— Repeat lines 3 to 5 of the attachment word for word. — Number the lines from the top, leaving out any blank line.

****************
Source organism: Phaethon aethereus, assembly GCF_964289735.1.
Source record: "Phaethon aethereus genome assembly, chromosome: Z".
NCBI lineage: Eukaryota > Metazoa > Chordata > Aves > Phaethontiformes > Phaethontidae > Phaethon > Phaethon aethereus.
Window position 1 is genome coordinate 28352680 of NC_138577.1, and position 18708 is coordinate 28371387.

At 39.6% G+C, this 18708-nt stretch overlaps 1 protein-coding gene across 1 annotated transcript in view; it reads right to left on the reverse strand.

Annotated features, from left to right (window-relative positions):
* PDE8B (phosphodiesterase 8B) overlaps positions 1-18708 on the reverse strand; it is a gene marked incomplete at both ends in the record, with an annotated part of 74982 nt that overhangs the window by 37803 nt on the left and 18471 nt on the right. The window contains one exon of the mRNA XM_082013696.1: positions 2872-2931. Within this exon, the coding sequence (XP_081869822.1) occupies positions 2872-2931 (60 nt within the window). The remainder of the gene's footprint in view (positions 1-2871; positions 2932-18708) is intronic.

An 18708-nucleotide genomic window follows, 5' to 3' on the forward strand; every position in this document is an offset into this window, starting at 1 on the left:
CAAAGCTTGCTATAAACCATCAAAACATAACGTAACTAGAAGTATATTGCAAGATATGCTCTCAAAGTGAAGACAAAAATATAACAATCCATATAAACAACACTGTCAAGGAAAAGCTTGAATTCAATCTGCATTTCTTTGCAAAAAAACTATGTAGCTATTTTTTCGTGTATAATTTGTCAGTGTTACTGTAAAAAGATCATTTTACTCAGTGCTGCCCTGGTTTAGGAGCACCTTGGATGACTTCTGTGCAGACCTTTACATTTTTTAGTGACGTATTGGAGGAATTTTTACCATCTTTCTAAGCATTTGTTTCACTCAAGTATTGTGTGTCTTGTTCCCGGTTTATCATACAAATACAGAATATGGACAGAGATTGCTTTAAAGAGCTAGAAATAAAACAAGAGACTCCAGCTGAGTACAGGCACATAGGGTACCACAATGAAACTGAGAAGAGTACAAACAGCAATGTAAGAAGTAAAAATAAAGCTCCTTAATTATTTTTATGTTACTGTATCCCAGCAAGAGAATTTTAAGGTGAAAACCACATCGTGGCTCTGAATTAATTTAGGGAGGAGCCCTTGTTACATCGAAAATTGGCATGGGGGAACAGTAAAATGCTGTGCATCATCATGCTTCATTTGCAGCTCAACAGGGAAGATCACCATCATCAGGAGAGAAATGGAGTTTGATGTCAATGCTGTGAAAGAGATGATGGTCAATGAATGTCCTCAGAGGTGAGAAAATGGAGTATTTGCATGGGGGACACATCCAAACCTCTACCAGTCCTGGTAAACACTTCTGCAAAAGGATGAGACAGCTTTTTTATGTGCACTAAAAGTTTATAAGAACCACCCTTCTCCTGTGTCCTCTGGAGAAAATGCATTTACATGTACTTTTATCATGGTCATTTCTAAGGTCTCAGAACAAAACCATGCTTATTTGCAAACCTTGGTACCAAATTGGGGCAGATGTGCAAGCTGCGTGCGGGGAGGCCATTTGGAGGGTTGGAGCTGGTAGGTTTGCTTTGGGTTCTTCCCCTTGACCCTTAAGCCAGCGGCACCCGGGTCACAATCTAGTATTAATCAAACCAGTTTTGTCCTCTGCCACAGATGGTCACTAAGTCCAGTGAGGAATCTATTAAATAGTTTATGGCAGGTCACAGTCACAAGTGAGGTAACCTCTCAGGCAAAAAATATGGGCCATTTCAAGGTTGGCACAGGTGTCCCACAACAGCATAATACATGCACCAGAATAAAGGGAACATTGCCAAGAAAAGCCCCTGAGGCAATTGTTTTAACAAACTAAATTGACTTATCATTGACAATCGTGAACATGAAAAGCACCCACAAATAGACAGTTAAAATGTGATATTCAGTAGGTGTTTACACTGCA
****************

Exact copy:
NCBI lineage: Eukaryota > Metazoa > Chordata > Aves > Phaethontiformes > Phaethontidae > Phaethon > Phaethon aethereus.
Window position 1 is genome coordinate 28352680 of NC_138577.1, and position 18708 is coordinate 28371387.

At 39.6% G+C, this 18708-nt stretch overlaps 1 protein-coding gene across 1 annotated transcript in view; it reads right to left on the reverse strand.